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What Are the Easiest Routes for Climbing Kilimanjaro?

Did you know that almost 30,000 people climb Mt. Kilimanjaro each year?Kilimanjaro is the biggest mountain in Africa, with a lot of routes hikers can trek.Here is guide to easiest routes to Climbing Kilimanjaro.

Even though it’s the highest mountain in Africa, it’s considered a relatively safe mountain to climb, and the number of routes to ascend and descend from makes it a lot easier for climbers of any skill level to find their sweet spot on the mountain top.

Climbing Kilimanjaro

But what are the easiest routes for climbing Kilimanjaro? Do you have to camp out if you’re going all the way up, or are there accommodations on the mountain?

Read on to learn everything you need to know.

Marangu Route

The Marangu route is the oldest and most established route on Kilimanjaro, and it used to be the most popular. It’s considered the easiest route to take in terms of terrain, and it’s also the only one with huts to sleep in along the terrain. It’s also used for both ascent and descent.

This makes for easy climbing, but it can also mean it gets busy, and the huts can get quite full. It’s great for families and groups looking for comfort on their trips, though, and it’s great if you’re looking to avoid camping on the mountain.

A lot of people try to climb this route quickly, but it’s recommended that you take no less than seven days to do it so you can acclimatize to the mountain fully and easily.

The slope itself is gradual, and it’s filled with open ground up until the final hut at Summit Massif.

Machame Route

The Machame route is the most popular on the mountain next to Marangu, and that’s because of its scenery. It also comes with a higher success level than Marangu does, but it’s going to be more crowded.

This route is easy in the fact that it doesn’t require any technical climbing skills, but climbers do have to ascend the Barranco Wall along the way. There’s also the steep incline up Kibo near the summit.

Shira Route

The Shira route approaches Kilimanjaro from the west and actually joins the Machame trail. This route offers several variations, including ones where you can drive part of the way up the trail to skip the rainforest level.

Choosing to drive part of the way can hurt if you’re not acclimatized to the height, and it can have a negative impact on the rest of your climb. If you live somewhere near sea level, this isn’t smart for you to do.

Similar to the Machame route, the terrain can get a bit difficult, but facing less foot traffic can make it easier for some climbers. You also have the option to camp out for extended periods of time, meaning longer breaks and more time to get used to the height.

Mweka and Umbwe Routes

These two routes are both used for descent nowadays, and they’re both located on the south side of the mountain. Both routes are steep, making them difficult to ascend.

Both these trails are great for getting down the mountain quickly, but getting up as a beginner when you’re not used to the height can be a big mistake. This is especially true if you’re not carrying oxygen with you.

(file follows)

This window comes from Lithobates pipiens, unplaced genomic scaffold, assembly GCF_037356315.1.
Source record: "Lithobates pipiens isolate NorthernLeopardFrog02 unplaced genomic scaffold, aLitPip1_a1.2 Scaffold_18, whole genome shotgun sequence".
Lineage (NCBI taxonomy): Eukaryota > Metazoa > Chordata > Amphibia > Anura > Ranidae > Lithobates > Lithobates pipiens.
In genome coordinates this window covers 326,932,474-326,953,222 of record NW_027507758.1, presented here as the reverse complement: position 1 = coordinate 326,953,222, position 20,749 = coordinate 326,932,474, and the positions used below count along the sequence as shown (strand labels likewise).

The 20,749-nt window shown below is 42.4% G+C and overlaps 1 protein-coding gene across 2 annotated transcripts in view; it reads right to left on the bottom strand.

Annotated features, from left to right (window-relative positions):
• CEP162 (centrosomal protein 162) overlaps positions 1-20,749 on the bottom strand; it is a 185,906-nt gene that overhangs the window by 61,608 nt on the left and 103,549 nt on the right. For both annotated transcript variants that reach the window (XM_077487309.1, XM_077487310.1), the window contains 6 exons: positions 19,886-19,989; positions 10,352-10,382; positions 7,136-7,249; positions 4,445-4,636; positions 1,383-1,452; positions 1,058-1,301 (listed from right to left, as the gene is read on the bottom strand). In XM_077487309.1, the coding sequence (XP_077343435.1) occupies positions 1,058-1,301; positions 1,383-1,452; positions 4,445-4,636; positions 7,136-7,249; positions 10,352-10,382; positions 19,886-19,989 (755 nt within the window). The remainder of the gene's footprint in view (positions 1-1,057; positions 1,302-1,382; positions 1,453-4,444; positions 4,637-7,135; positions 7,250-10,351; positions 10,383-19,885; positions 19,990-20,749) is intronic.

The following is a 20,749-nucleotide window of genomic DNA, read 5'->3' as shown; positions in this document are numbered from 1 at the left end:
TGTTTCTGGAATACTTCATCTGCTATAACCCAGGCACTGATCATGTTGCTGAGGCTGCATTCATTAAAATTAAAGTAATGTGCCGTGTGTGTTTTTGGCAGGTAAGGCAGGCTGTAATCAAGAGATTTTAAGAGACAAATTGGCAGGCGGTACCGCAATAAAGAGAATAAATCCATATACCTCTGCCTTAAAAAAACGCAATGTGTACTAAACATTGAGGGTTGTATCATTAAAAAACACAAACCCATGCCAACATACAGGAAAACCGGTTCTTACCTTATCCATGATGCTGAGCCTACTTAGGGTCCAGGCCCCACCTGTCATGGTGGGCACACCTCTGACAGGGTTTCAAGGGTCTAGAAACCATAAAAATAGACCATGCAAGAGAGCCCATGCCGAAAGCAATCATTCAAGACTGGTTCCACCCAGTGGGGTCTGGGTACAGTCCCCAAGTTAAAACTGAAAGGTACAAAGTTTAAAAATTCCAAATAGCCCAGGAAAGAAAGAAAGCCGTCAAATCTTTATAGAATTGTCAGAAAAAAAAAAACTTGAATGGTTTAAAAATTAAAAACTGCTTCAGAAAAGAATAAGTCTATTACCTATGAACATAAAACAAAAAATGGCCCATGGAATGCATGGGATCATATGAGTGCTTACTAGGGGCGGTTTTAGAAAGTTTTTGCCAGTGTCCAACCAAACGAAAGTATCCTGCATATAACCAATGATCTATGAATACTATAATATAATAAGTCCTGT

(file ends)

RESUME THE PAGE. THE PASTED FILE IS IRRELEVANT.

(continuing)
The Mweka route is only used for descent on the mountain and has been designated as such, but Umbwe can be ascended by experienced climbers who aren’t afraid of taking risks for spectacular views. 

The Umbwe route actually meets up with the Machame route at the Barranco camp a lot earlier than other routes do, which can give you an idea of just how steep this trail is.

That being said, while you do have to climb steeper terrain, there isn’t a lot of technical climbing experience needed for this route.

Rongai Route

This route is only the one approaching the mountain from the north, meaning your trip begins closer to the Kenyan border. The route will take you through the wilderness until it eventually meets up with the Marangu Route at Kibo Camp. You’ll then descend using the Marangu route going south down the mountain.

The recommended amount of time to spend on this route is about seven days from start to finish, but eight days is enough to help your lungs acclimatize to the air change, leaving summit day to be a lot more enjoyable.

This is by far the easiest Kilimanjaro route, and it has a reputation for being a remote wilderness trail. That means lots of great fews and not as many people.

Guided Routes

If you’re not sure about which route you’d like to take, though, you can always take a guided tour up Kilimanjaro. These tours mean you won’t be alone on your way up the mountain, and that you’ll always have someone around should you need assistance.

A lot of these guided tours are going to include camping gear like tents, sleeping bags, and even emergency oxygen if it’s needed on your way up. That, alongside the guidance of your tour guide and the moral support your group can provide, a lot of beginners opt for a tour on their first trek up.

Interested in Climbing Kilimanjaro?

Now that we’ve gone over a few of the easiest routes on the mountain, are you ready to get started? Whether you’re about to make your ascent or you’re just dreaming for the future, climbing Kilimanjaro is great for beginners and advanced hikers alike. With a bit of preparation and planning, you’ll be trekking up the mountain in no time.

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